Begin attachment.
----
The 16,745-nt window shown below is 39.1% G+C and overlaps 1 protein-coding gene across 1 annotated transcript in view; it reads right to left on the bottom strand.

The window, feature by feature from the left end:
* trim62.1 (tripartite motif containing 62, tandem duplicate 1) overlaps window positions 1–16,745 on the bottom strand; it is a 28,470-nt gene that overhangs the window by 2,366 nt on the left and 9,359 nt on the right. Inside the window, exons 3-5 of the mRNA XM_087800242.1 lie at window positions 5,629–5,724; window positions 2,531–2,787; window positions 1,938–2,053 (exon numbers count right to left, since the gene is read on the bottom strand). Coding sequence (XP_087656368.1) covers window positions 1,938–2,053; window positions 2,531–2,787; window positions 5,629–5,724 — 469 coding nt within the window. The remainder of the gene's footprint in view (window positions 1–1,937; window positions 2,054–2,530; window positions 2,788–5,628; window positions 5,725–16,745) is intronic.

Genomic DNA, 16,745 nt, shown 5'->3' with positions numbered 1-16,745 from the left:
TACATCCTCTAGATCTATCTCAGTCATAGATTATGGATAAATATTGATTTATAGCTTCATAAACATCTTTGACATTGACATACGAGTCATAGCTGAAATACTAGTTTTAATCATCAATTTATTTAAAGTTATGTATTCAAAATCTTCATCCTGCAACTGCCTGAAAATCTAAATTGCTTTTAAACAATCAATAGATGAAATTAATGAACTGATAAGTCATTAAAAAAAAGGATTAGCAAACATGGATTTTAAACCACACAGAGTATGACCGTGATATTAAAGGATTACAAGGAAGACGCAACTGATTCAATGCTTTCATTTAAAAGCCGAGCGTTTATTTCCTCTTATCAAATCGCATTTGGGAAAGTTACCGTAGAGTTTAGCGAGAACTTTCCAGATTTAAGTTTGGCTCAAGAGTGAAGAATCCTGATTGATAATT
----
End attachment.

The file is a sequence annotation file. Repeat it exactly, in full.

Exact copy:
The 16,745-nt window shown below is 39.1% G+C and overlaps 1 protein-coding gene across 1 annotated transcript in view; it reads right to left on the bottom strand.

The window, feature by feature from the left end:
* trim62.1 (tripartite motif containing 62, tandem duplicate 1) overlaps window positions 1–16,745 on the bottom strand; it is a 28,470-nt gene that overhangs the window by 2,366 nt on the left and 9,359 nt on the right. Inside the window, exons 3-5 of the mRNA XM_087800242.1 lie at window positions 5,629–5,724; window positions 2,531–2,787; window positions 1,938–2,053 (exon numbers count right to left, since the gene is read on the bottom strand). Coding sequence (XP_087656368.1) covers window positions 1,938–2,053; window positions 2,531–2,787; window positions 5,629–5,724 — 469 coding nt within the window. The remainder of the gene's footprint in view (window positions 1–1,937; window positions 2,054–2,530; window positions 2,788–5,628; window positions 5,725–16,745) is intronic.

Genomic DNA, 16,745 nt, shown 5'->3' with positions numbered 1-16,745 from the left:
TACATCCTCTAGATCTATCTCAGTCATAGATTATGGATAAATATTGATTTATAGCTTCATAAACATCTTTGACATTGACATACGAGTCATAGCTGAAATACTAGTTTTAATCATCAATTTATTTAAAGTTATGTATTCAAAATCTTCATCCTGCAACTGCCTGAAAATCTAAATTGCTTTTAAACAATCAATAGATGAAATTAATGAACTGATAAGTCATTAAAAAAAAGGATTAGCAAACATGGATTTTAAACCACACAGAGTATGACCGTGATATTAAAGGATTACAAGGAAGACGCAACTGATTCAATGCTTTCATTTAAAAGCCGAGCGTTTATTTCCTCTTATCAAATCGCATTTGGGAAAGTTACCGTAGAGTTTAGCGAGAACTTTCCAGATTTAAGTTTGGCTCAAGAGTGAAGAATCCTGATTGATAATT